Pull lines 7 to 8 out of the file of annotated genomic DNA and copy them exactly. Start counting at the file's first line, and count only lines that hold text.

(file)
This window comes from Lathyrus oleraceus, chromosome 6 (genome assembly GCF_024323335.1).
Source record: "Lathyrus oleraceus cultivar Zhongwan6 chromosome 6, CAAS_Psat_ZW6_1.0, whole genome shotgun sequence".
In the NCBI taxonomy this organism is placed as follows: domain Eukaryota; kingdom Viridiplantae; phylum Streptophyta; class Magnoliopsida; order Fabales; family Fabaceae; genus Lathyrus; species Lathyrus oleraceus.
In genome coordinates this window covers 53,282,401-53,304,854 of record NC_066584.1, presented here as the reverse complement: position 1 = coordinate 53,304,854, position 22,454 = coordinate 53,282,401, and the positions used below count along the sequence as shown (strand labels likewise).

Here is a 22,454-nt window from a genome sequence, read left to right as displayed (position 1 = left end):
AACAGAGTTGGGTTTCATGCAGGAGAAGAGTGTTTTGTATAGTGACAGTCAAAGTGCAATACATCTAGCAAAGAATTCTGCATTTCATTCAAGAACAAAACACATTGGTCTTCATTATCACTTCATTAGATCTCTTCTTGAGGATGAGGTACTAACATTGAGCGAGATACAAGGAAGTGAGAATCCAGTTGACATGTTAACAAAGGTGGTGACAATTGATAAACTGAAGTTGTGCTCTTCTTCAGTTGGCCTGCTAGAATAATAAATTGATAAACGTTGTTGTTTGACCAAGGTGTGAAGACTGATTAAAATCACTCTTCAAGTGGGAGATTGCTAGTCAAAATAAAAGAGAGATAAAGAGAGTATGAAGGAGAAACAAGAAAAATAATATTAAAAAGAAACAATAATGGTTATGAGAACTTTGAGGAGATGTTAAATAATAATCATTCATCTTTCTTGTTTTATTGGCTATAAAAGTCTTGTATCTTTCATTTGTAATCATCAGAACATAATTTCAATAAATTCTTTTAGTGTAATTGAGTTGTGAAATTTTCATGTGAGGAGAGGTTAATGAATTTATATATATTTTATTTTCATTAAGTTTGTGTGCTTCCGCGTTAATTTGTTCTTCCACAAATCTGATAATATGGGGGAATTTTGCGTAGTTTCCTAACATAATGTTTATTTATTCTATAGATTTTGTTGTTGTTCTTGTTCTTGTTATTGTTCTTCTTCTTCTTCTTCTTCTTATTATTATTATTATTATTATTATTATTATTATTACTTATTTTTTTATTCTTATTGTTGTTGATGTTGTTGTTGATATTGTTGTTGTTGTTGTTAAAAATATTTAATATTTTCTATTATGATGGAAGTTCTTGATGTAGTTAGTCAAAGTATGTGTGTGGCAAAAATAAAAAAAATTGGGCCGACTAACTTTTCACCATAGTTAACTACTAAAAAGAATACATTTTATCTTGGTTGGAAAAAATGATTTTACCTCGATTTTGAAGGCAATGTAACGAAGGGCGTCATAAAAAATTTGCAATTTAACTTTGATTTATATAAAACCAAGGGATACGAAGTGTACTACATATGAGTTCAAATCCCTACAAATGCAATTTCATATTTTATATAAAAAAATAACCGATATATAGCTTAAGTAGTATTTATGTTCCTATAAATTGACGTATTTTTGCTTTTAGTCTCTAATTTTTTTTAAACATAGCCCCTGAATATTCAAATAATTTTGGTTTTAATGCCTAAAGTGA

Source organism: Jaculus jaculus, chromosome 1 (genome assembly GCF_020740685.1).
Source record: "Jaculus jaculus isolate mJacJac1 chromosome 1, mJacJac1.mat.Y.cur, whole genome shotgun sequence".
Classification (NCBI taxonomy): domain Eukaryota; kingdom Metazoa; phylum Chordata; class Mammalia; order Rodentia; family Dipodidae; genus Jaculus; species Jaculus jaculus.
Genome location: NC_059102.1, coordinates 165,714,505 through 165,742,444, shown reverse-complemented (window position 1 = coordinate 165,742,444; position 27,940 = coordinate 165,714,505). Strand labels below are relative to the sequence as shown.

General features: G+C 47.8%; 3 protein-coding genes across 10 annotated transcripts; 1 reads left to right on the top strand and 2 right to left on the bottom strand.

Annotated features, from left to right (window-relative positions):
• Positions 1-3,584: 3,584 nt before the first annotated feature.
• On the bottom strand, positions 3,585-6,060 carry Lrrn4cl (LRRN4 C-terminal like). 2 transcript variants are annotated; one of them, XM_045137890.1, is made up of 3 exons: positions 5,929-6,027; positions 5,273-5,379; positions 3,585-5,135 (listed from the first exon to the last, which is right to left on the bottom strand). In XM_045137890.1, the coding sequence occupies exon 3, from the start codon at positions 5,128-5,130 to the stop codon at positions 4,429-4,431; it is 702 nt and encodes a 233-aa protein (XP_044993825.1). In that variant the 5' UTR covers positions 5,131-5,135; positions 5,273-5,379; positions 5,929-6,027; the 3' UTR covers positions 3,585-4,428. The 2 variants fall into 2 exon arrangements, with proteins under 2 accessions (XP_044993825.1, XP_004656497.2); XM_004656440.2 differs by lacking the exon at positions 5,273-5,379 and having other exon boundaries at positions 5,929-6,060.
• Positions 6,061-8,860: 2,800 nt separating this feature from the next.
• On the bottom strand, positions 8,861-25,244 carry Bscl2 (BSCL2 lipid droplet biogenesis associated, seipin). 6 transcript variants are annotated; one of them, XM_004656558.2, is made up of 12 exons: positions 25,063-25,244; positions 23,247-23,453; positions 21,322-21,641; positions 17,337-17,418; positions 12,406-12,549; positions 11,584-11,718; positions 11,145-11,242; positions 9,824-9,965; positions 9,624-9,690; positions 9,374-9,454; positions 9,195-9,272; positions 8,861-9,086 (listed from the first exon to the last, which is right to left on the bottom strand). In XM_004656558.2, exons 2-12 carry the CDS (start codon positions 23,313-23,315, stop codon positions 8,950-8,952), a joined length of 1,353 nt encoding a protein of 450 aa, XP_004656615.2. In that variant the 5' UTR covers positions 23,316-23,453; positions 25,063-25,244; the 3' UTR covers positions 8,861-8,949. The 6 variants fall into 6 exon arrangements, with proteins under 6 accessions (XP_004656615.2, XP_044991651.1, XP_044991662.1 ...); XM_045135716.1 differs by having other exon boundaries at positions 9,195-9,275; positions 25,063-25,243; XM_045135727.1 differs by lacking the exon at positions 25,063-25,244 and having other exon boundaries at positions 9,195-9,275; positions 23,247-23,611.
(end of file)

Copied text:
Source organism: Jaculus jaculus, chromosome 1 (genome assembly GCF_020740685.1).
Source record: "Jaculus jaculus isolate mJacJac1 chromosome 1, mJacJac1.mat.Y.cur, whole genome shotgun sequence".